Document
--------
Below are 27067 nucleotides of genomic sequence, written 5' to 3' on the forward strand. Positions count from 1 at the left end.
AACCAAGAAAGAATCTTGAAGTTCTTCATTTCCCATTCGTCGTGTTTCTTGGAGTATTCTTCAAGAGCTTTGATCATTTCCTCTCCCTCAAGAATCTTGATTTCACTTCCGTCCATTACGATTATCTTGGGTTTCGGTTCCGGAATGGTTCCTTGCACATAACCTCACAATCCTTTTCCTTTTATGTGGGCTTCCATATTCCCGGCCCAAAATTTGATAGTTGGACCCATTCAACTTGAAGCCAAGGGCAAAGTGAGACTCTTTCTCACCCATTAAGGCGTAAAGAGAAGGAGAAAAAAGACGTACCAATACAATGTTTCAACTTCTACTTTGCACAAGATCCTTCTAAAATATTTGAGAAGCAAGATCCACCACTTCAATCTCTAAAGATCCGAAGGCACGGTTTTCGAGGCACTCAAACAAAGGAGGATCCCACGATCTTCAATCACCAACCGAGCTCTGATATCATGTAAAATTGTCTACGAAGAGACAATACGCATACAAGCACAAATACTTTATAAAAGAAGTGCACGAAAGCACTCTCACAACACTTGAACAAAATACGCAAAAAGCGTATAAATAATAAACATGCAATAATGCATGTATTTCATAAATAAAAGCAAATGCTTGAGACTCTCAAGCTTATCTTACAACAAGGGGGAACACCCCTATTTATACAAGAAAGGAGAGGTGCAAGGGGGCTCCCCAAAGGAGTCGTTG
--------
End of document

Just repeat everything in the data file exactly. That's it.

Below are 27067 nucleotides of genomic sequence, written 5' to 3' on the forward strand. Positions count from 1 at the left end.
AACCAAGAAAGAATCTTGAAGTTCTTCATTTCCCATTCGTCGTGTTTCTTGGAGTATTCTTCAAGAGCTTTGATCATTTCCTCTCCCTCAAGAATCTTGATTTCACTTCCGTCCATTACGATTATCTTGGGTTTCGGTTCCGGAATGGTTCCTTGCACATAACCTCACAATCCTTTTCCTTTTATGTGGGCTTCCATATTCCCGGCCCAAAATTTGATAGTTGGACCCATTCAACTTGAAGCCAAGGGCAAAGTGAGACTCTTTCTCACCCATTAAGGCGTAAAGAGAAGGAGAAAAAAGACGTACCAATACAATGTTTCAACTTCTACTTTGCACAAGATCCTTCTAAAATATTTGAGAAGCAAGATCCACCACTTCAATCTCTAAAGATCCGAAGGCACGGTTTTCGAGGCACTCAAACAAAGGAGGATCCCACGATCTTCAATCACCAACCGAGCTCTGATATCATGTAAAATTGTCTACGAAGAGACAATACGCATACAAGCACAAATACTTTATAAAAGAAGTGCACGAAAGCACTCTCACAACACTTGAACAAAATACGCAAAAAGCGTATAAATAATAAACATGCAATAATGCATGTATTTCATAAATAAAAGCAAATGCTTGAGACTCTCAAGCTTATCTTACAACAAGGGGGAACACCCCTATTTATACAAGAAAGGAGAGGTGCAAGGGGGCTCCCCAAAGGAGTCGTTG